I don’t remember where I first read about goat yoga—maybe CNN or Vogue or NPR—but I do remember smiling at the idea. This was late summer in Oregon, the time of year when people savor warmth before “the rains” return. It was also the final months before the election and I was so certain, then, that we wouldn’t give the presidency to Trump. Things were coming that I knew to dread, you see, and things were coming that I couldn’t have imagined.
I say all this as there is no separating goat yoga and the viral phenomenon it has become with this anything-but-normal election season. In the face of so much hate, little Annie Goatley’s soft belly. In the face of demagoguery, Dodger’s floppy brown ears.
While there might be a 2000+-person waiting list for a goat yoga class now, back then, in early October, I could snag a ticket. It cost me 30 bucks plus the nominal Eventbrite fee, which is where classes are posted, typically announced and linked to via the Goat Yoga Facebook page. Themed classes will cost you more (a recent Valentine’s class at a local vineyard with wine and snacks included was listed at $75 per person, beyond my reach but not so for others; it sold out). In addition to standard release forms, I consented for my image to be used in promotional materials; I got an email that a reporter for The New York Times would be there. This was no normal yoga class.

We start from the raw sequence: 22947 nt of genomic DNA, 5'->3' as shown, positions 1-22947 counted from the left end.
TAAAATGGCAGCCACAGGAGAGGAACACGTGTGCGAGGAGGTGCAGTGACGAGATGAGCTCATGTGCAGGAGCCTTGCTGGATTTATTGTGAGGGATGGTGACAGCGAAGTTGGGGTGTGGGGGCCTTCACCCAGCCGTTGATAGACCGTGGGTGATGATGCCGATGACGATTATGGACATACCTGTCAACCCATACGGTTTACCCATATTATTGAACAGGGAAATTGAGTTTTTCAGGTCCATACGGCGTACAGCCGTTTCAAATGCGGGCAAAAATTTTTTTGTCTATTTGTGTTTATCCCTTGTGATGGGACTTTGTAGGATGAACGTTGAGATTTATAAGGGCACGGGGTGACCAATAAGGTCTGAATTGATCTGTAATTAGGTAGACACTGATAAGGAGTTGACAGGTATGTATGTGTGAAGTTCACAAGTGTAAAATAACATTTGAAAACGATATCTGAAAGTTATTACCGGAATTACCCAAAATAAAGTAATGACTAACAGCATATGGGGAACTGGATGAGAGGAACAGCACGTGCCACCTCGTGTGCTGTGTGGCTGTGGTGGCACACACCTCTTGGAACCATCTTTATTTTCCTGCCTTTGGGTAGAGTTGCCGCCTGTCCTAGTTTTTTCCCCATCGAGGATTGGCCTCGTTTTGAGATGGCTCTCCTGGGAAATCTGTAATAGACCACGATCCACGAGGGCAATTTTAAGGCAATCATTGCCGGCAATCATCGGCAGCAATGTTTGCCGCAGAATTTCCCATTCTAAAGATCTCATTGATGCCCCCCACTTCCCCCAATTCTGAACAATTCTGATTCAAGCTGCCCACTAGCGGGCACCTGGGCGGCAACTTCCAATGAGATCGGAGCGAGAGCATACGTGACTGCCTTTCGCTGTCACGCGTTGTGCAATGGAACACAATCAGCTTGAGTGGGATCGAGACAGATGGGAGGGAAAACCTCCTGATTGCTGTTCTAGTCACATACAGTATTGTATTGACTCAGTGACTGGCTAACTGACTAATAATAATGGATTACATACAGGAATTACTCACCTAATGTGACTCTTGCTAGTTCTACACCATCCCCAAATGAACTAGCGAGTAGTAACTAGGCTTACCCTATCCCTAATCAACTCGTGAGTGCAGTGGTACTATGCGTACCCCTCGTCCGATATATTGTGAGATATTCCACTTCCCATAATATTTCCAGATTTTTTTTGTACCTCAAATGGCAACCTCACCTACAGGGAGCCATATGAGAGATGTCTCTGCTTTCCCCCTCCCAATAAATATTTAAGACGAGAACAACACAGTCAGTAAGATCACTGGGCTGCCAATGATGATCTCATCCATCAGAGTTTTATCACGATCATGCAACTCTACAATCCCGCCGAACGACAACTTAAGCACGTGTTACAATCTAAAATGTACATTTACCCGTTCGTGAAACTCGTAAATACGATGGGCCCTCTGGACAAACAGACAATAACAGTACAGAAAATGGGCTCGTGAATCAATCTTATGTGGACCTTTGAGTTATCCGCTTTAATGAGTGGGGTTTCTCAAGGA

I live a 15-minute drive from Lainey Morse’s No Regrets Farm, a property with panoramic views of the Coastal Range and the 100-year-old barn where the goat yoga idea was born. At a child’s birthday party hosted at the farm, Morse and mother Heather Davis (a certified yoga teacher at Live Well, a local studio) got to talking about how perfect the back pasture would be for yoga classes with Morse’s social goats as guests. The idea was an instant success and Davis has led nearly every class since, including the one I went to in October.